Malcolm Mitchell’s New, Old Position
By BJ Bennett
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Back to his former position full-time, Malcolm Mitchell's chaotic career is coming full-circle.
Entering spring practice last season, the pressure was on Georgia's Malcolm Mitchell. After dazzling as a true freshman, with 45 receptions for 665 yards and four touchdowns, more was needed from the Valdosta-native; this time, ironically, at cornerback. A dynamic athlete with two-way ability, the UGA coaching staff had long had their curiosities about whether or not Mitchell's skill set could translate to defense. After multiple off-season arrests in the defensive backfield, coupled with the graduation of All-SEC veteran Brandon Boykin, Mark Richt and Todd Grantham no longer had the luxury of of wondering about Mitchell. They needed him.
Mitchell was officially moved to defense, limiting the offensive opportunities for one of the team's most explosive players. It was a decision that simply had to be made.
“It’s just a lot more difficult than when playing high school with guys that didn’t have the same ability that I had,” Mitchell explained in March of 2012. “I could get out there and play around and still do good on defense and same way for offense. Now I have to actually learn everything and get it down.”
With nothing more than a spring practice audition serving as his proverbial college prep, Mitchell, named the SEC's All-Freshman Team his first year, entered 2012 as a key piece in the defensive backfield. An ankle injury postponed his highly-anticipated and highly-necessary defensive debut, meaning test one would come on the road, in primetime, against conference foe Missouri. Mitchell, making his first college start for the second time in his career, responded. He finished with six tackles and two pass breakups in a 41-20 taming of the Tigers
Mitchell would continue to work prominently on defense against Florida Atlantic and Vanderbilt before switching back over to the offense upon the return of players from suspension. In three games, he would compile 12 total tackles, ten solo, and three pass breakups for a defense that allowed just 43 total points in three convincing victories. With secondary stability restored, Mitchell, again, changed roles.
Despite not tallying his first reception until the Bulldogs' third game and not having an outing with more than one catch until the end of September, Mitchell finished his sophomore season with 40 grabs for 572 yards and four scores. In Georgia's 29-24 escape at Kentucky, Mitchell caught a career-high nine passes for 103 yards. The very next week he would make up for a critical personal foul penalty that drew the ire of his head coach by taking a short fourth quarter pass 45 yards for a touchdown in Georgia's 17-9 triumph over second-ranked Florida.
“A lot of players came up to me and said, ‘listen, you’re a good player. Just play your game and don’t get into arguments with them,’. I think I had been doing it the whole game, that’s just the first time that called me on it. The situation we were in, we really didn’t need that. Fortunately, opportunity came right after that," Mitchell recalled. "“I’ll always remember being in the end zone and my team jumping all over me."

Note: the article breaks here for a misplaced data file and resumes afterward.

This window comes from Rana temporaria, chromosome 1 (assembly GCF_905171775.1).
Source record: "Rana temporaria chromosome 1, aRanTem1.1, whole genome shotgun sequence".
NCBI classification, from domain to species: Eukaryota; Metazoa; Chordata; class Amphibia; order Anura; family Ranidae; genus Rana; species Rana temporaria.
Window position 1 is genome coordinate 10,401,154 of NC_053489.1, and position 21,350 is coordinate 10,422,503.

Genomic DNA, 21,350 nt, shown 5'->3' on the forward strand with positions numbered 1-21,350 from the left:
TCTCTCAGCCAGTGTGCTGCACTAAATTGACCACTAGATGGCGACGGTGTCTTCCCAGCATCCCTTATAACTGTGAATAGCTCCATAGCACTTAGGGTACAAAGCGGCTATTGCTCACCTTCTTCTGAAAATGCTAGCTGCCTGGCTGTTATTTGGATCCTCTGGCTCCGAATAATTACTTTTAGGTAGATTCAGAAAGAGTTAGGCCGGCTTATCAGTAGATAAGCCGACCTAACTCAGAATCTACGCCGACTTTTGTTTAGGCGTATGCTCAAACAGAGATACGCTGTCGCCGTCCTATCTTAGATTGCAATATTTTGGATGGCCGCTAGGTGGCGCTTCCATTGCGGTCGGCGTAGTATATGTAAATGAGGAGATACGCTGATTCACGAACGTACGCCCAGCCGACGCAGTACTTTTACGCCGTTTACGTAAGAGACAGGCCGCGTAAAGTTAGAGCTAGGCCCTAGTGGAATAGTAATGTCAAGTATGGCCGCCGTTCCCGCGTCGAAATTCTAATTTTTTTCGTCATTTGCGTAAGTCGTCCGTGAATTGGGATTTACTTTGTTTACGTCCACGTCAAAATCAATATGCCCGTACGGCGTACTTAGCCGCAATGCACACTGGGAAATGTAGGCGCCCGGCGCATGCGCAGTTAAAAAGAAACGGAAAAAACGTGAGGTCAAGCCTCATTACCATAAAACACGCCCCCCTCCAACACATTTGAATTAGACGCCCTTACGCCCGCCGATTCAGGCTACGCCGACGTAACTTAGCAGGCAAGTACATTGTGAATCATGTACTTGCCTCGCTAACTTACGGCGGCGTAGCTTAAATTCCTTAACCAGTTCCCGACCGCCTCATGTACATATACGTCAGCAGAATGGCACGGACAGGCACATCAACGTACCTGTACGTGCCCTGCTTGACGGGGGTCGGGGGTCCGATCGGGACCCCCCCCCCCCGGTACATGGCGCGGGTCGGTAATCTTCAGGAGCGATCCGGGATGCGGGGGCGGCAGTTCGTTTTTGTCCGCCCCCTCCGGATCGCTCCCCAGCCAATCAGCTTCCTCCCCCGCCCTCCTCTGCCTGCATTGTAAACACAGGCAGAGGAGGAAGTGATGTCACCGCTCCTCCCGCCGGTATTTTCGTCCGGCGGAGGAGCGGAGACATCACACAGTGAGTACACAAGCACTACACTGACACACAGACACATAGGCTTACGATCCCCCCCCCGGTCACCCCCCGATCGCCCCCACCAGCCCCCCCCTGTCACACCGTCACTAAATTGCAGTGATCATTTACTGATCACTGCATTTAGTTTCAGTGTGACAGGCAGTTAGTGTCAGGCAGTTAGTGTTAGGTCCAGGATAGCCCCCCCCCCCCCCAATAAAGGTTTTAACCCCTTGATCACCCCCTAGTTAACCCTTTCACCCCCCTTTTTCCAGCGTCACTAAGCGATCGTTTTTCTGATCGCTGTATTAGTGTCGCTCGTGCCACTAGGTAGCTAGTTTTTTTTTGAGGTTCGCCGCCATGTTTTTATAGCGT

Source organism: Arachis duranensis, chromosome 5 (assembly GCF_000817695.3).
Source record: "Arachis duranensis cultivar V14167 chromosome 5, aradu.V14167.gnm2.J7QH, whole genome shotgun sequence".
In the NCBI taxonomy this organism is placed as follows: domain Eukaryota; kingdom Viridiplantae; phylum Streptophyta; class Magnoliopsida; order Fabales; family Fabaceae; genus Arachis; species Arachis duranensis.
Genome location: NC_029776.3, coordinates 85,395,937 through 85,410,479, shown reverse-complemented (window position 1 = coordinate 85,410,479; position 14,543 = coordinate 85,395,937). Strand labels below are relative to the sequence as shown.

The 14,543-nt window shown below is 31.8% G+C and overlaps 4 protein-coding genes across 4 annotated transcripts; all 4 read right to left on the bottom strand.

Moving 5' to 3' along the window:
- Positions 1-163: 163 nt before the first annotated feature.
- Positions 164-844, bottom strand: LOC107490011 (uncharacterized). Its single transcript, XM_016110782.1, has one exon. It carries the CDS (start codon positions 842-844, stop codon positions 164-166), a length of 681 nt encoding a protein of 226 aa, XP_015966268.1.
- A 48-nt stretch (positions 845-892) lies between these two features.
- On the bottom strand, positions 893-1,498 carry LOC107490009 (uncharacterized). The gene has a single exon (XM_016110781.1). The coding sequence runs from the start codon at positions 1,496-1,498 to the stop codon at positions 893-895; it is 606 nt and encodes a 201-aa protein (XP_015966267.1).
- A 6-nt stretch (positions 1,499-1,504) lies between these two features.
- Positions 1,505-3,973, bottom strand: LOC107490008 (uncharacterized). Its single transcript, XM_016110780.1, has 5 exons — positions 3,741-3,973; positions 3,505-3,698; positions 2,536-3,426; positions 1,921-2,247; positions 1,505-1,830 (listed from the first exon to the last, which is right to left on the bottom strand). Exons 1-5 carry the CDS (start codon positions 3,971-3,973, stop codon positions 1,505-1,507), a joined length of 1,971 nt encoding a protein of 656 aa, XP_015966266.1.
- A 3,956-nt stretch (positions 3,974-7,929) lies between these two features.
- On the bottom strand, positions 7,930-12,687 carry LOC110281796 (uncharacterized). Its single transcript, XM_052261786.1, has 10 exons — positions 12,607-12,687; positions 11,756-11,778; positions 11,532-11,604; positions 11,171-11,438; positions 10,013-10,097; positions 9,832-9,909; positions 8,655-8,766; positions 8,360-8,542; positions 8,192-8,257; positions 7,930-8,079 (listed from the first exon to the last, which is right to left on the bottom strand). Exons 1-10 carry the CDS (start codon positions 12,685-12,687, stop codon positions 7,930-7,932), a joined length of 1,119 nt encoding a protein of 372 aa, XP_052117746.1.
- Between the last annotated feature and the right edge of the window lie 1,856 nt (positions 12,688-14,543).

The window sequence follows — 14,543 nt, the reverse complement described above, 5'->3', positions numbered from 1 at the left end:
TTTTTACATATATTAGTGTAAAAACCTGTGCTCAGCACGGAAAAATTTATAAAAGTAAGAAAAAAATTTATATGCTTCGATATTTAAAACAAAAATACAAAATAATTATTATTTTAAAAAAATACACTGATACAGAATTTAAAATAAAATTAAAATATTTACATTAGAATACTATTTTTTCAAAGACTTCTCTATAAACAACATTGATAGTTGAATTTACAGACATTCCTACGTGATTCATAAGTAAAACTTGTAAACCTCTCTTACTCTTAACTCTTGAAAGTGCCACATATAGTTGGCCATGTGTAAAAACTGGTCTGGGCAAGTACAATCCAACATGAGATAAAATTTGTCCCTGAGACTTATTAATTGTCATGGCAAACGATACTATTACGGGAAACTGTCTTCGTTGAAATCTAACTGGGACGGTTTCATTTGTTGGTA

Mitchell finished the season exclusively at wide receiver, showing the same speed that took SEC East opponents by storm his freshman year. During the lead-up to Georgia's Capital One Bowl pairing with Nebraska, Richt put potential debate to bed with a definitive statement about Mitchell's future.
“What do I think his role is going to be? Wide receiver. I doubt he plays any more corner," Richt stated. "I just think he needs to play one position. If he’s going to be the best he can be at either position, I think he needs to concentrate on just one of them, and receiver is where he’s going to be."
Looking ahead to spring practice 2013, on the edge making plays is where Georgia needs Mitchell to be. Gone are seniors Tavares King and Marlon Brown, who combined for 69 receptions, 1,419 yards and 14 touchdowns in 22 games a year ago. King finished in the top seven in the SEC in receiving yards and tied for first in the division with nine scores. He led all of BCS Conference football with a per-catch average of 22.6 yards. Michael Bennett, the team's leading returnee outside of Mitchell, is coming off of a torn knee ligament.
Mitchell's penchant for the big play may prove to be the final piece to the puzzle on an offense that returns senior quarterback Aaron Murray, star running backs Todd Gurley and Keith Marshall and a veteran offensive line. Some pundits have suggested that Georgia will have the top offensive unit in the nation this fall, good news considering Clemson, South Carolina and LSU are each on September's schedule for a team that must replace ten key veterans on defense.
To date, Mitchell has been the Bulldogs' most versatile piece. One year after learning a new position, he must now learn a new role.
"I’m definitely happy he’s back on offense, that’s for sure," acknowledged UGA quarterback Aaron Murray of his new go-to receiver.
Back to his former position full-time, Mitchell's chaotic career is coming full-circle. Last year, Georgia's sophomore star had to find a way to be ready. This season, it's SEC cornerbacks who better be.